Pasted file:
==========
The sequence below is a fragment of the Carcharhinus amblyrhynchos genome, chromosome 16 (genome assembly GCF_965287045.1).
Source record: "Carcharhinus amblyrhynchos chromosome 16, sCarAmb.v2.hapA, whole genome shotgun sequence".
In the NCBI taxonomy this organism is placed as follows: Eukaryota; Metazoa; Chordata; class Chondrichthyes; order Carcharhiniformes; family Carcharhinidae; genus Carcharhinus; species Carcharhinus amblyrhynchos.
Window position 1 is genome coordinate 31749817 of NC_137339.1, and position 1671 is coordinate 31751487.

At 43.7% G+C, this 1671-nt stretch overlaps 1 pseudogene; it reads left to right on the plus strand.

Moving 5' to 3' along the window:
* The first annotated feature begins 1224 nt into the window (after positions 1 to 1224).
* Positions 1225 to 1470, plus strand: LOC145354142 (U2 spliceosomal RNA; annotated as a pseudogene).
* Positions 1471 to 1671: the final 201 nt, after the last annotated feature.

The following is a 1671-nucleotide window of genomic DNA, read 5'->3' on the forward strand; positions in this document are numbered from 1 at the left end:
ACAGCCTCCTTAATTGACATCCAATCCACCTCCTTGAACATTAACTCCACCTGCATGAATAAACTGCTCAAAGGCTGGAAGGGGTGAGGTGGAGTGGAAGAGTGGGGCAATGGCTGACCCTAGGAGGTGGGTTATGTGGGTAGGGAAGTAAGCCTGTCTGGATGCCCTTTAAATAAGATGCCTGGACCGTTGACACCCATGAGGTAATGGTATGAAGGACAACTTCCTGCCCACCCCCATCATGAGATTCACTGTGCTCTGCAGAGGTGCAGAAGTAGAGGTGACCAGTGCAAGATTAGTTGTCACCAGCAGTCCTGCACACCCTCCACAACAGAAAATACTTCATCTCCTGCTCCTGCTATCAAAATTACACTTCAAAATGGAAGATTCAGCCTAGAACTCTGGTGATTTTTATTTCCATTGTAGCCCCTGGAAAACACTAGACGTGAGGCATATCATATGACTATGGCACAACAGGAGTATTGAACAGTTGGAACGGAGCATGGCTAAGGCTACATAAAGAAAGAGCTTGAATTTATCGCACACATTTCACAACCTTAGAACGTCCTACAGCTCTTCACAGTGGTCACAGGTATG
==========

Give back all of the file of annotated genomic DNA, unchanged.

The sequence below is a fragment of the Carcharhinus amblyrhynchos genome, chromosome 16 (genome assembly GCF_965287045.1).
Source record: "Carcharhinus amblyrhynchos chromosome 16, sCarAmb.v2.hapA, whole genome shotgun sequence".
In the NCBI taxonomy this organism is placed as follows: Eukaryota; Metazoa; Chordata; class Chondrichthyes; order Carcharhiniformes; family Carcharhinidae; genus Carcharhinus; species Carcharhinus amblyrhynchos.
Window position 1 is genome coordinate 31749817 of NC_137339.1, and position 1671 is coordinate 31751487.

At 43.7% G+C, this 1671-nt stretch overlaps 1 pseudogene; it reads left to right on the plus strand.

Moving 5' to 3' along the window:
* The first annotated feature begins 1224 nt into the window (after positions 1 to 1224).
* Positions 1225 to 1470, plus strand: LOC145354142 (U2 spliceosomal RNA; annotated as a pseudogene).
* Positions 1471 to 1671: the final 201 nt, after the last annotated feature.

The following is a 1671-nucleotide window of genomic DNA, read 5'->3' on the forward strand; positions in this document are numbered from 1 at the left end:
ACAGCCTCCTTAATTGACATCCAATCCACCTCCTTGAACATTAACTCCACCTGCATGAATAAACTGCTCAAAGGCTGGAAGGGGTGAGGTGGAGTGGAAGAGTGGGGCAATGGCTGACCCTAGGAGGTGGGTTATGTGGGTAGGGAAGTAAGCCTGTCTGGATGCCCTTTAAATAAGATGCCTGGACCGTTGACACCCATGAGGTAATGGTATGAAGGACAACTTCCTGCCCACCCCCATCATGAGATTCACTGTGCTCTGCAGAGGTGCAGAAGTAGAGGTGACCAGTGCAAGATTAGTTGTCACCAGCAGTCCTGCACACCCTCCACAACAGAAAATACTTCATCTCCTGCTCCTGCTATCAAAATTACACTTCAAAATGGAAGATTCAGCCTAGAACTCTGGTGATTTTTATTTCCATTGTAGCCCCTGGAAAACACTAGACGTGAGGCATATCATATGACTATGGCACAACAGGAGTATTGAACAGTTGGAACGGAGCATGGCTAAGGCTACATAAAGAAAGAGCTTGAATTTATCGCACACATTTCACAACCTTAGAACGTCCTACAGCTCTTCACAGTGGTCACAGGTATG